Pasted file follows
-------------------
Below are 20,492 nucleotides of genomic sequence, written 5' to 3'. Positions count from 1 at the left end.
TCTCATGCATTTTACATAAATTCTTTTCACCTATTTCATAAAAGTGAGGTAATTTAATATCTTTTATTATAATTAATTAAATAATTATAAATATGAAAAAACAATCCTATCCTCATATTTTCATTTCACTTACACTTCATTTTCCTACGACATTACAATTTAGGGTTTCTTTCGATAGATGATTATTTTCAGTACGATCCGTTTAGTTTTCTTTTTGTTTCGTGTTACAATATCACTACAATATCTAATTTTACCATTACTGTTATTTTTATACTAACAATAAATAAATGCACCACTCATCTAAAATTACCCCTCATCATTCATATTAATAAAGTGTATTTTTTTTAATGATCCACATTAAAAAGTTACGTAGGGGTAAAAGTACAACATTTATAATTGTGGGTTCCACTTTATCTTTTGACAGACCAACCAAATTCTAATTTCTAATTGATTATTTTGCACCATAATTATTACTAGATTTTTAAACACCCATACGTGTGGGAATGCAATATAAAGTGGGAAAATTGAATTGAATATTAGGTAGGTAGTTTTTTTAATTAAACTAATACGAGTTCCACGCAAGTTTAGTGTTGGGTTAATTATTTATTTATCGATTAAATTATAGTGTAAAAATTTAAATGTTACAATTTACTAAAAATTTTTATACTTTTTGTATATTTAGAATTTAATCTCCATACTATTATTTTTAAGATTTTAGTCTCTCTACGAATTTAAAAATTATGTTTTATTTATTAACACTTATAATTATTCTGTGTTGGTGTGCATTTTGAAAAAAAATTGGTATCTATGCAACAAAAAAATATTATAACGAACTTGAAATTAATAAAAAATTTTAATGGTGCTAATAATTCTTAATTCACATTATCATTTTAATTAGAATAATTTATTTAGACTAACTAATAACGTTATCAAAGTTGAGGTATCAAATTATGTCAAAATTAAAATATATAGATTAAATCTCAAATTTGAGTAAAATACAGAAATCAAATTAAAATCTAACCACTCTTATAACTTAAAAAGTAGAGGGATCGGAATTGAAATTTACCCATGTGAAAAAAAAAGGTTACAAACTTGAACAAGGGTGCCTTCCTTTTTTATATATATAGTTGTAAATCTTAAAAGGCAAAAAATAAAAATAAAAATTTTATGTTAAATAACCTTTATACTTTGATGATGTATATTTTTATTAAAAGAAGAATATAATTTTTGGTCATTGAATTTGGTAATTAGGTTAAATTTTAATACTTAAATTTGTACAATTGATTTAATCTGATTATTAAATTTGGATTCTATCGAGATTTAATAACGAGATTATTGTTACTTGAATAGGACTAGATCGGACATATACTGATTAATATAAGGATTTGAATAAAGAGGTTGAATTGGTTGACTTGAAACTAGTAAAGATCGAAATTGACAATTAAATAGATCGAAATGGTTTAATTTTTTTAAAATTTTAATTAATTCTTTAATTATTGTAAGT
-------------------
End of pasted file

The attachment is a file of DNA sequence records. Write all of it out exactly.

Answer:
Below are 20,492 nucleotides of genomic sequence, written 5' to 3'. Positions count from 1 at the left end.
TCTCATGCATTTTACATAAATTCTTTTCACCTATTTCATAAAAGTGAGGTAATTTAATATCTTTTATTATAATTAATTAAATAATTATAAATATGAAAAAACAATCCTATCCTCATATTTTCATTTCACTTACACTTCATTTTCCTACGACATTACAATTTAGGGTTTCTTTCGATAGATGATTATTTTCAGTACGATCCGTTTAGTTTTCTTTTTGTTTCGTGTTACAATATCACTACAATATCTAATTTTACCATTACTGTTATTTTTATACTAACAATAAATAAATGCACCACTCATCTAAAATTACCCCTCATCATTCATATTAATAAAGTGTATTTTTTTTAATGATCCACATTAAAAAGTTACGTAGGGGTAAAAGTACAACATTTATAATTGTGGGTTCCACTTTATCTTTTGACAGACCAACCAAATTCTAATTTCTAATTGATTATTTTGCACCATAATTATTACTAGATTTTTAAACACCCATACGTGTGGGAATGCAATATAAAGTGGGAAAATTGAATTGAATATTAGGTAGGTAGTTTTTTTAATTAAACTAATACGAGTTCCACGCAAGTTTAGTGTTGGGTTAATTATTTATTTATCGATTAAATTATAGTGTAAAAATTTAAATGTTACAATTTACTAAAAATTTTTATACTTTTTGTATATTTAGAATTTAATCTCCATACTATTATTTTTAAGATTTTAGTCTCTCTACGAATTTAAAAATTATGTTTTATTTATTAACACTTATAATTATTCTGTGTTGGTGTGCATTTTGAAAAAAAATTGGTATCTATGCAACAAAAAAATATTATAACGAACTTGAAATTAATAAAAAATTTTAATGGTGCTAATAATTCTTAATTCACATTATCATTTTAATTAGAATAATTTATTTAGACTAACTAATAACGTTATCAAAGTTGAGGTATCAAATTATGTCAAAATTAAAATATATAGATTAAATCTCAAATTTGAGTAAAATACAGAAATCAAATTAAAATCTAACCACTCTTATAACTTAAAAAGTAGAGGGATCGGAATTGAAATTTACCCATGTGAAAAAAAAAGGTTACAAACTTGAACAAGGGTGCCTTCCTTTTTTATATATATAGTTGTAAATCTTAAAAGGCAAAAAATAAAAATAAAAATTTTATGTTAAATAACCTTTATACTTTGATGATGTATATTTTTATTAAAAGAAGAATATAATTTTTGGTCATTGAATTTGGTAATTAGGTTAAATTTTAATACTTAAATTTGTACAATTGATTTAATCTGATTATTAAATTTGGATTCTATCGAGATTTAATAACGAGATTATTGTTACTTGAATAGGACTAGATCGGACATATACTGATTAATATAAGGATTTGAATAAAGAGGTTGAATTGGTTGACTTGAAACTAGTAAAGATCGAAATTGACAATTAAATAGATCGAAATGGTTTAATTTTTTTAAAATTTTAATTAATTCTTTAATTATTGTAAGT